On Facebook, in addition to deleting the user account of a deceased person, it is also possible to create a “memorial state”. The account contents remain in this state. However, it is then no longer possible to log in to the account.

Family members and friends can request the activation of the memorial state via a form.

The account holder can determine what should happen to the account after his death, whether it should be placed in the memorial state or deleted. In addition, it is possible to specify an estate contact to manage the account in the “memorial state”.

Bitcoin and Other Cryptocurrencies

Assets in cryptocurrencies are also part of the digital estate. The cryptographic key (“the private key”) that grants access to the credit is inherited. However, it becomes problematic if the heirs do not have access to this key.

If, for example, the testator has not stored it anywhere, the heirs cannot access the credit balance. In this case, it is likely to be lost.

The private key can be stored on a physically embodied storage medium such as a USB stick which is then passed to the heirs as part of the estate. The same applies if the key is recorded in a written document.

It is also possible to create an online wallet. The private key is then stored on the servers of the wallet provider. In this case, the heir enters into the contractual relationship between the testator and the wallet provider and thus receives a claim to access the wallet.

It should be noted that assets consisting of cryptocurrencies are also subject to inheritance tax (§§ 1 para. 1 no. 13 para. 1 ErbStG).

Therefore, they are treated the same way as other items for inheritance tax purposes. For the inheritance tax assessment, it is decisive whether the cryptocurrencies are held as private or business assets (§ 12 ErbStG).

The cut-off date for calculating inheritance tax is the testator’s death date (§§ 119 para. 1 no. 1 ErbStG). For this purpose, the market value of the cryptocurrency applicable on the reference date must be determined.

If the cryptocurrency has a very high market value at that time, the inheritance tax is correspondingly higher. The inheritance tax can lead to a considerable burden if the price subsequently falls. However, such a consequence can be prevented by taking appropriate measures.

Provision for the Testator: How Can you Settle your Digital Estate?

Many people settle their estate by way of a will. However, the digital estate is often disregarded. However, a sufficient provision in this regard can be of enormous value.

It is advisable to ensure that the heirs are aware of and have access to all relevant content of the digital estate.

For this purpose, at best, an overview of all accounts with user names and passwords is created and kept in a safe place, such as a safe deposit box or bank safe deposit box. This overview should always be up-to-date.

During one’s lifetime, it should be determined how one’s accounts will be handled after death and which contracts will be terminated. Not to be forgotten are all the data stored on your end devices such as PC, smartphone, etc. In this regard, too, it should be determined what will happen to the data.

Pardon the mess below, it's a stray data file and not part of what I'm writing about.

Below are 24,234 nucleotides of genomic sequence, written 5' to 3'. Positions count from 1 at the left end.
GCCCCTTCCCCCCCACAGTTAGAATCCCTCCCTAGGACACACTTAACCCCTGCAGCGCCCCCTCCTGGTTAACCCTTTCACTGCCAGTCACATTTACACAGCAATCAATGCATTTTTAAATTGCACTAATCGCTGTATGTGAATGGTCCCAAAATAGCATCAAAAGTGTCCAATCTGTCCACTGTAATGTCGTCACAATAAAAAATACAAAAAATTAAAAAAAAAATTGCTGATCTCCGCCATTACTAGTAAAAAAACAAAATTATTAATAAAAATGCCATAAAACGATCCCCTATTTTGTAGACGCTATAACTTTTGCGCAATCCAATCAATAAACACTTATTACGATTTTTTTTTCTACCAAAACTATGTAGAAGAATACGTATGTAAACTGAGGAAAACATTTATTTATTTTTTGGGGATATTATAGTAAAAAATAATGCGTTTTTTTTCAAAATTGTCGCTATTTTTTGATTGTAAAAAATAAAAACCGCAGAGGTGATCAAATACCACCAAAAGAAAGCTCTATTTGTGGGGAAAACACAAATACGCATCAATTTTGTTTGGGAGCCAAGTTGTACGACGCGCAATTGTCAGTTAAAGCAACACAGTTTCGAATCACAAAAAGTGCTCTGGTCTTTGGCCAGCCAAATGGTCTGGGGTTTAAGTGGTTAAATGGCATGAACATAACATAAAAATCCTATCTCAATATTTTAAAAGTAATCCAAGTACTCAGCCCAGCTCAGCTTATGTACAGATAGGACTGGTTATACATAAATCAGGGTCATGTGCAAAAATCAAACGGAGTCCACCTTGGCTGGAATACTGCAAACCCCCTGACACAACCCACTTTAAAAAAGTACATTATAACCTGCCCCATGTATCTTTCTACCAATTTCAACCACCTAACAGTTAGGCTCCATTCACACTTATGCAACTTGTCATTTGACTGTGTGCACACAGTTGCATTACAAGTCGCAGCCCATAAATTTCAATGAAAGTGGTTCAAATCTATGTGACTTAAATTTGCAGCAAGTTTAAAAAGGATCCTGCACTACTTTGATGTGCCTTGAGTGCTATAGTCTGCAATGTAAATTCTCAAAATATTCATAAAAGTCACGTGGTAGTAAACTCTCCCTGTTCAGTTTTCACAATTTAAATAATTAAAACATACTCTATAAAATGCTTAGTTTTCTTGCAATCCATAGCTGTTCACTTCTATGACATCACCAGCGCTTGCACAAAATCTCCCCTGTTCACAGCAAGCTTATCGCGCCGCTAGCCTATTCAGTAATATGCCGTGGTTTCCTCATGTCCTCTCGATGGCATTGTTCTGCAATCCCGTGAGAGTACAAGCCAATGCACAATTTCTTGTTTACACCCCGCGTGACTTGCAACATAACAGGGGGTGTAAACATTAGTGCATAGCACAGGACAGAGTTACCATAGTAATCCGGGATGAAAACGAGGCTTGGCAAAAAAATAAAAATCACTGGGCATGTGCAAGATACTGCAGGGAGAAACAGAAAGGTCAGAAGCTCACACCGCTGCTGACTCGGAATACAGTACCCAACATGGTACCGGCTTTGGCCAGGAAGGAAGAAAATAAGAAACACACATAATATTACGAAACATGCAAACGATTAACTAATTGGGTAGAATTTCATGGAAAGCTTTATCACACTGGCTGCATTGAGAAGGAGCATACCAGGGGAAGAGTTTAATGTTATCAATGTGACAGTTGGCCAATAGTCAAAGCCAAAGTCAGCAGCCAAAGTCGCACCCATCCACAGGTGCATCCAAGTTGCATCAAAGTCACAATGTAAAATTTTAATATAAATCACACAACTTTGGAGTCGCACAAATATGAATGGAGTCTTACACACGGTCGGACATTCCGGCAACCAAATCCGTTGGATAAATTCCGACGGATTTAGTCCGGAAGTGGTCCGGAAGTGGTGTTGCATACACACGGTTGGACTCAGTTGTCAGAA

To ensure that your wishes regarding your digital estate are implemented, it is possible to appoint a trusted person as your digital executor.

Concerning cryptocurrencies, it should be ensured that the heirs have access to the corresponding cryptographic key to enable them to access the assets. Without access to the private key, the heirs are also denied access to the cryptographic assets.

The testator can determine how the digital estate will be handled in their testamentary disposition (will) and through a post-mortem power of attorney. For example, the access data to internet accounts can be deposited in the will. At the same time, it can be determined which persons may have access to the data.

For sufficient and effective estate planning, it is advisable to consult an experienced lawyer for inheritance law. This step can ensure that all aspects of your digital estate are carefully illuminated and considered.

Legal Advice from Brookes and Partners

If you require specialised legal advice in these matters from professionals, please do not hesitate to contact the legal team at Brookes and Partners PartG MbB. We are your reliable and competent partner for all questions regarding the digital estate in Germany.

Brooks and Partners is a multidisciplinary full-service law firm. With offices in Cologne, Aachen and Düsseldorf and conference rooms in Hamburg, Berlin, Stuttgart, Frankfurt and Munich, we operate nationwide and are always there for you.

Our lawyers advise you in German, English and other languages. Call us, send us an email or use our online form – we will be happy to give you an overview of your options as part of an initial assessment.